The public media blitz began in late May 2014, with major stories in the Journal and the Times about how Icahn, Mickelson, and Walters were under the federal microscope for a scheme involving Icahn’s investments in Clorox — a scheme for which there was apparently scant evidence and no coherent insider-trading prosecution theory.
No Clorox case was ever brought. In fact, on June 11, a few days after the initial report, the Timesconceded that it had been misled by its (unidentified) law-enforcement source and that the FBI, in fact, had no evidence that Mickelson had traded Clorox stock while Icahn was preparing to bid for the company. One Times reporter actually called the U.S. attorney’s office to complain that his source — whom prosecutors suspected was an agent — had lied to the media. (Who knew there was a Code of Ethics for leaking!)
As the continuing press coverage showed, the investigators’ attention shifted from Clorox to a company called Dean Foods, which had a promising subsidiary called White Wave. Consistent with much market speculation, White Wave was spun off from Dean Foods in 2012. Walters, it turns out, was friendly with Tom Davis, chairman of the Dean Foods board, and traded heavily in the stock.
At one point, after FBI agents approached Walters but he declined to speak with them, an article appeared in the Times the following day, outlining new details about the investigation and Walters’s trading patterns. The FBI sought cooperation from Davis, too, but he repeatedly denied engaging in any wrongdoing with Walters. In August 2015, “people familiar with the investigation” identified Davis to the Journal as a target who had tipped Walters to the White Wave spinoff and other inside information. The humiliating public revelation cost Davis his job and, according to Walters, drove him into the arms of the FBI.
Davis agreed to cooperate and plead guilty. After five years of FBI pursuit, Walters was indicted for insider trading based on allegations that tips from Davis netted him over $40 million (in combined profits and avoided losses). He was eventually tried and convicted. Mickelson, who traded in Dean Foods stock largely based on advice from Walters, was not charged; he paid a nearly $1 million settlement to the SEC and avoided testifying in Walters’s trial by announcing that he would assert his privilege against self-incrimination if called.
Circling the Wagons
There is irrefutable evidence that high-ranking officials in the FBI and SDNY were aware when the leaks began in 2014 that they were coming from law enforcement. Significant efforts were made to persuade the Journal and the Times to delay their initial reports. On the day when they began appearing, George Venizelos, then the agent in charge of the FBI’s New York field office, emailed his underlings that contacts with the Journal must stop “for now”:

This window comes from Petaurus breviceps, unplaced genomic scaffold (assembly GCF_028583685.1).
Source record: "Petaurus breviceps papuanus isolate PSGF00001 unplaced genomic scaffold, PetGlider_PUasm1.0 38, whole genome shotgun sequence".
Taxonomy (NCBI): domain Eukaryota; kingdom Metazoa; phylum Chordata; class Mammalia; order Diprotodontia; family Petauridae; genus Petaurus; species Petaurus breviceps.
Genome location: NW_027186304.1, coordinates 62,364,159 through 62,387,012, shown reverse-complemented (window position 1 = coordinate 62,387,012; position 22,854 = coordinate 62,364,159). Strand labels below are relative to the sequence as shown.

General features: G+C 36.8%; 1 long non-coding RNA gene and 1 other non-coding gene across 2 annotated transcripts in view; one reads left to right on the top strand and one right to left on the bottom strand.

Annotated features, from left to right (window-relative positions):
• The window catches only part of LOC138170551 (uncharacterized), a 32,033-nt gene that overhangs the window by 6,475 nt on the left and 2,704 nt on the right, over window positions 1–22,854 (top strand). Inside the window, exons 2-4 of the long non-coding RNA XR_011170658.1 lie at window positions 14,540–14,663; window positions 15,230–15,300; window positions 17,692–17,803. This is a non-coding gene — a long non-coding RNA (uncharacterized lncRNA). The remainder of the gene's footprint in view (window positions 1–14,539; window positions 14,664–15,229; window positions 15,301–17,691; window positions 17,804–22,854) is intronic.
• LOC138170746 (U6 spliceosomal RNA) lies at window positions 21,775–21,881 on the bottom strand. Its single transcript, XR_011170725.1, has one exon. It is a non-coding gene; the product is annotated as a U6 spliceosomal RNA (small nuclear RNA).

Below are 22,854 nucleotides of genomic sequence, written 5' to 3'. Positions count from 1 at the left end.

Just stop talking to this reporter for now! If we don’t have enough evidence by now its [sic] over. I mean it when I say cease contact with this reporter for now, if I find out someone is still talking to this reporter after today than [sic] there will be reassignments immediately.
They didn’t have enough evidence but, as we’ve seen, it wasn’t over.
When a follow-up Journal report indicated that publicity about the investigation had undermined the use of wiretaps, the SDNY’s then–U.S. attorney Preet Bharara emailed Venizelos to lament that “these leaks are outrageous and harmful,” and to suggest that they jointly take corrective action. An angry Venizelos forwarded Bharara’s email to his underlings, grousing that the “not good” situation was now a “bad” one, and ordered a meeting the following morning.
Subsequently, top SDNY officials discussed the astonishing revelation that, when the Times had to retract its initial accusation against Mickelson, not only did reporter Ben Protess complain about having “to walk back his story”; Protess also described being threatened by the FBI. The reporter told the SDNY that his source “did not like being called out for lying or the story being walked back”; the source had also become “a bit threatening,” warning Protess that he and the Times were now “on the radar.” With the investigation ongoing, the SDNY decided that the time was not right to discuss the situation “generally,” but that “obviously we need to discuss and will need to address this with the FBI.”
Clearly, this level of alarm was appropriate, yet it does not appear to have resulted in any meaningful corrective action. Chaves kept leaking investigative information to his media sources. And there are significant reasons to believe the leaks went well beyond the Walters investigation — when a top government official is an incorrigible leaker, it is virtually never confined to one case. But here’s the kicker: By the end of 2014, Chaves was promoted, becoming the head of all white-collar FBI investigations in New York.
When the government was finally called out for the outrageous leaking, its first reaction was to deny, deny, deny.
In September 2016, after being indicted, Walters filed a motion seeking a hearing to explore a pattern of government misconduct, including “leaking grand jury information to the press, as part of a concerted effort to breathe life into a flagging investigation.” The SDNY indignantly replied that Walters’s allegations were “false” and “baseless”; further, prosecutors insisted that Walters “cannot show that the source of the information contained in the articles was an agent or attorney for the Government,” and that “the natural and logical inferences lead to the conclusion that the source was not a Government official.”
The huffing and puffing proved futile. Federal district judge P. Kevin Castel declined to dismiss Walters’s motion and ordered a hearing.
Control the Damage . . . Or Repair It?